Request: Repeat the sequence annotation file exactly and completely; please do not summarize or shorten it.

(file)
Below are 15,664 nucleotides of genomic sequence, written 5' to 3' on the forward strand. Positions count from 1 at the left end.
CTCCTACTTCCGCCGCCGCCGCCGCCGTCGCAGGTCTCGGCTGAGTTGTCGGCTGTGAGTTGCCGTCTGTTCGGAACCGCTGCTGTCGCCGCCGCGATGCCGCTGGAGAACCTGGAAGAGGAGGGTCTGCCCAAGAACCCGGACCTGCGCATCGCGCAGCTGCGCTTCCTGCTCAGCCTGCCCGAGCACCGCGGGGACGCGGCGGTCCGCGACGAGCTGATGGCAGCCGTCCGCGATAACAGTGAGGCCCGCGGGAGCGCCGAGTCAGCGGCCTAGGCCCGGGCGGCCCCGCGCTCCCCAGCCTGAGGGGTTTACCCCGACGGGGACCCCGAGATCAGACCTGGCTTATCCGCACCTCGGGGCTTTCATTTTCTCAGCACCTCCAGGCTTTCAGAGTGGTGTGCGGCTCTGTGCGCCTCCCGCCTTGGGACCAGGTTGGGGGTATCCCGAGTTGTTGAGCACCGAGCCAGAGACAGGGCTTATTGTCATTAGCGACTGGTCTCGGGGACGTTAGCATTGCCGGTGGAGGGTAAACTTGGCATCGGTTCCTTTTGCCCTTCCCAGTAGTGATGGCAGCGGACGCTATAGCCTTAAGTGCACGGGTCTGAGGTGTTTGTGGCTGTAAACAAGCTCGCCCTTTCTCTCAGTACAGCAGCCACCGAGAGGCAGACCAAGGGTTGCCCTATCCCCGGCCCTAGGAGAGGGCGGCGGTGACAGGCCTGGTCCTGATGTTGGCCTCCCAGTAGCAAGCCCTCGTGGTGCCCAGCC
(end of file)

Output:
Below are 15,664 nucleotides of genomic sequence, written 5' to 3' on the forward strand. Positions count from 1 at the left end.
CTCCTACTTCCGCCGCCGCCGCCGCCGTCGCAGGTCTCGGCTGAGTTGTCGGCTGTGAGTTGCCGTCTGTTCGGAACCGCTGCTGTCGCCGCCGCGATGCCGCTGGAGAACCTGGAAGAGGAGGGTCTGCCCAAGAACCCGGACCTGCGCATCGCGCAGCTGCGCTTCCTGCTCAGCCTGCCCGAGCACCGCGGGGACGCGGCGGTCCGCGACGAGCTGATGGCAGCCGTCCGCGATAACAGTGAGGCCCGCGGGAGCGCCGAGTCAGCGGCCTAGGCCCGGGCGGCCCCGCGCTCCCCAGCCTGAGGGGTTTACCCCGACGGGGACCCCGAGATCAGACCTGGCTTATCCGCACCTCGGGGCTTTCATTTTCTCAGCACCTCCAGGCTTTCAGAGTGGTGTGCGGCTCTGTGCGCCTCCCGCCTTGGGACCAGGTTGGGGGTATCCCGAGTTGTTGAGCACCGAGCCAGAGACAGGGCTTATTGTCATTAGCGACTGGTCTCGGGGACGTTAGCATTGCCGGTGGAGGGTAAACTTGGCATCGGTTCCTTTTGCCCTTCCCAGTAGTGATGGCAGCGGACGCTATAGCCTTAAGTGCACGGGTCTGAGGTGTTTGTGGCTGTAAACAAGCTCGCCCTTTCTCTCAGTACAGCAGCCACCGAGAGGCAGACCAAGGGTTGCCCTATCCCCGGCCCTAGGAGAGGGCGGCGGTGACAGGCCTGGTCCTGATGTTGGCCTCCCAGTAGCAAGCCCTCGTGGTGCCCAGCC